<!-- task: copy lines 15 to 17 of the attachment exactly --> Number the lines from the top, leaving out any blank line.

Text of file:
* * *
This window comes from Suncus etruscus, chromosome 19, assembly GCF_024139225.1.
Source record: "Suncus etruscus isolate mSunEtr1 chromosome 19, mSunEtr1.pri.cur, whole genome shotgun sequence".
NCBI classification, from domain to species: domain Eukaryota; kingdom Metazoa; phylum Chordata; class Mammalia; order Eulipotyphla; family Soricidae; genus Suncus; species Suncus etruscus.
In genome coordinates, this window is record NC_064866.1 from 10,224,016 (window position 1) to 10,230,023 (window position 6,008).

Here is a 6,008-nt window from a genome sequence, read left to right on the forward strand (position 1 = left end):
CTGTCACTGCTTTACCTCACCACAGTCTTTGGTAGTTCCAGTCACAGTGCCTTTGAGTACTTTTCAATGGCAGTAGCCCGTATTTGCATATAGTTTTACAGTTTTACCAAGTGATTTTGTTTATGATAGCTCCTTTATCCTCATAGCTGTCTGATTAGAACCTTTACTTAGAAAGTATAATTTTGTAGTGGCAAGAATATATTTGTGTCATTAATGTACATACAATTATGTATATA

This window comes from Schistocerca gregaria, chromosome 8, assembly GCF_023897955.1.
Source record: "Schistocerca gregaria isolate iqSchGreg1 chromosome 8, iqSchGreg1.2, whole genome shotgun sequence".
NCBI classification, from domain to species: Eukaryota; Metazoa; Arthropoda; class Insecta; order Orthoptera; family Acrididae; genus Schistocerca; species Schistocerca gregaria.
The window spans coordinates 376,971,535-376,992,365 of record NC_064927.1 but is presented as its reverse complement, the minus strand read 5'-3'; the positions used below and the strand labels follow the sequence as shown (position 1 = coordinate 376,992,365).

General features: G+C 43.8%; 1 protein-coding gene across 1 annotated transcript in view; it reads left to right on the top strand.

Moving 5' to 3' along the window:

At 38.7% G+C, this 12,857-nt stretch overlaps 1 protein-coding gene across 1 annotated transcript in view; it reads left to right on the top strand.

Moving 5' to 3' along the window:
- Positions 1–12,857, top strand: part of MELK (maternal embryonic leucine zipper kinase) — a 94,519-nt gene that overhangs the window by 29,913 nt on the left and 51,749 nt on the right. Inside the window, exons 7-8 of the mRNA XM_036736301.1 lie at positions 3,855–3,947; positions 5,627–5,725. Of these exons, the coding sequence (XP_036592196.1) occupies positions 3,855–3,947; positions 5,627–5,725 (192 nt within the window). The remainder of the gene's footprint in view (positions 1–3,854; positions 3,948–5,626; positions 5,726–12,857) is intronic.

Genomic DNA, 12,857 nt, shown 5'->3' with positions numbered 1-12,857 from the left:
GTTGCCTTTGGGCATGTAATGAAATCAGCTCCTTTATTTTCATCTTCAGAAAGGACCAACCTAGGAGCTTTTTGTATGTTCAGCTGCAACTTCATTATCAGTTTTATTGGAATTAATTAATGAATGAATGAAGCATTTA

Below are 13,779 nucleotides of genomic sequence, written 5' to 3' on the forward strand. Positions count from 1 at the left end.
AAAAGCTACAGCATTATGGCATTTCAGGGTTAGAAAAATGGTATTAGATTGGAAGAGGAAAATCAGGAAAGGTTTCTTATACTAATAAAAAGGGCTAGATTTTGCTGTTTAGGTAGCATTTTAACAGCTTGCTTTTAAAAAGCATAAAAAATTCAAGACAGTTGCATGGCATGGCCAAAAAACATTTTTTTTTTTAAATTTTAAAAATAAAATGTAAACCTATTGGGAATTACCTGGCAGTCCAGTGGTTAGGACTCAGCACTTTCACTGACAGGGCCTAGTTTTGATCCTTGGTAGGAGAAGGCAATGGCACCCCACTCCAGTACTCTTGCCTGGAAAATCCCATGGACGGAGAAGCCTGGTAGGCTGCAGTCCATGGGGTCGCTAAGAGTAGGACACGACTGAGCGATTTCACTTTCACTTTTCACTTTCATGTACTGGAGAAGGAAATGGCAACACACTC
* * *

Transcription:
- Positions 1–12,857, top strand: part of MELK (maternal embryonic leucine zipper kinase) — a 94,519-nt gene that overhangs the window by 29,913 nt on the left and 51,749 nt on the right. Inside the window, exons 7-8 of the mRNA XM_036736301.1 lie at positions 3,855–3,947; positions 5,627–5,725. Of these exons, the coding sequence (XP_036592196.1) occupies positions 3,855–3,947; positions 5,627–5,725 (192 nt within the window). The remainder of the gene's footprint in view (positions 1–3,854; positions 3,948–5,626; positions 5,726–12,857) is intronic.

Genomic DNA, 12,857 nt, shown 5'->3' with positions numbered 1-12,857 from the left:
GTTGCCTTTGGGCATGTAATGAAATCAGCTCCTTTATTTTCATCTTCAGAAAGGACCAACCTAGGAGCTTTTTGTATGTTCAGCTGCAACTTCATTATCAGTTTTATTGGAATTAATTAATGAATGAATGAAGCATTTA